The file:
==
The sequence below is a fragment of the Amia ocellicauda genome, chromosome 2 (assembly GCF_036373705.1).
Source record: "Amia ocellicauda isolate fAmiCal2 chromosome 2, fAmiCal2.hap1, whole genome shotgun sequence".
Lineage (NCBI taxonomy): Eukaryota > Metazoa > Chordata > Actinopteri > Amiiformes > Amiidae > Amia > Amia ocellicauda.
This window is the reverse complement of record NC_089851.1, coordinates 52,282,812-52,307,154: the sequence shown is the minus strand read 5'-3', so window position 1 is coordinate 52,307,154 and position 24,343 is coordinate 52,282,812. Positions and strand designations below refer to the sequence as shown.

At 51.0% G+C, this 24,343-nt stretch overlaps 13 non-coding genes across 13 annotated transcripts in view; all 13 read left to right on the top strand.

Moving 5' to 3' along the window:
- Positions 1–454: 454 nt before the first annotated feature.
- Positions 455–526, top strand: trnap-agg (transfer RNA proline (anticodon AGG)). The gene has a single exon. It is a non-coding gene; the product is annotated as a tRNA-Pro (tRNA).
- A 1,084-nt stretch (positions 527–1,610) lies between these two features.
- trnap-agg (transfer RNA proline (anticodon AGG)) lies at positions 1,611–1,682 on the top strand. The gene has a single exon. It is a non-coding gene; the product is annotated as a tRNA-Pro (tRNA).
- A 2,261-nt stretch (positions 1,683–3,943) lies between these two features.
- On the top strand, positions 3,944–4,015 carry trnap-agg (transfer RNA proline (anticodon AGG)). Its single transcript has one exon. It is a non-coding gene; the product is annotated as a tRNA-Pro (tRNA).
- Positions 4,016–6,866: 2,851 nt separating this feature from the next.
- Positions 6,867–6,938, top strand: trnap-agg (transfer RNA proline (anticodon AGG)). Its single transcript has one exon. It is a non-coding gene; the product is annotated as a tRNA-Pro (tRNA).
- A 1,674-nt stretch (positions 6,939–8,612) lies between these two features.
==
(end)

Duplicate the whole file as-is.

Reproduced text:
The sequence below is a fragment of the Amia ocellicauda genome, chromosome 2 (assembly GCF_036373705.1).
Source record: "Amia ocellicauda isolate fAmiCal2 chromosome 2, fAmiCal2.hap1, whole genome shotgun sequence".
Lineage (NCBI taxonomy): Eukaryota > Metazoa > Chordata > Actinopteri > Amiiformes > Amiidae > Amia > Amia ocellicauda.
This window is the reverse complement of record NC_089851.1, coordinates 52,282,812-52,307,154: the sequence shown is the minus strand read 5'-3', so window position 1 is coordinate 52,307,154 and position 24,343 is coordinate 52,282,812. Positions and strand designations below refer to the sequence as shown.

At 51.0% G+C, this 24,343-nt stretch overlaps 13 non-coding genes across 13 annotated transcripts in view; all 13 read left to right on the top strand.

Moving 5' to 3' along the window:
- Positions 1–454: 454 nt before the first annotated feature.
- Positions 455–526, top strand: trnap-agg (transfer RNA proline (anticodon AGG)). The gene has a single exon. It is a non-coding gene; the product is annotated as a tRNA-Pro (tRNA).
- A 1,084-nt stretch (positions 527–1,610) lies between these two features.
- trnap-agg (transfer RNA proline (anticodon AGG)) lies at positions 1,611–1,682 on the top strand. The gene has a single exon. It is a non-coding gene; the product is annotated as a tRNA-Pro (tRNA).
- A 2,261-nt stretch (positions 1,683–3,943) lies between these two features.
- On the top strand, positions 3,944–4,015 carry trnap-agg (transfer RNA proline (anticodon AGG)). Its single transcript has one exon. It is a non-coding gene; the product is annotated as a tRNA-Pro (tRNA).
- Positions 4,016–6,866: 2,851 nt separating this feature from the next.
- Positions 6,867–6,938, top strand: trnap-agg (transfer RNA proline (anticodon AGG)). Its single transcript has one exon. It is a non-coding gene; the product is annotated as a tRNA-Pro (tRNA).
- A 1,674-nt stretch (positions 6,939–8,612) lies between these two features.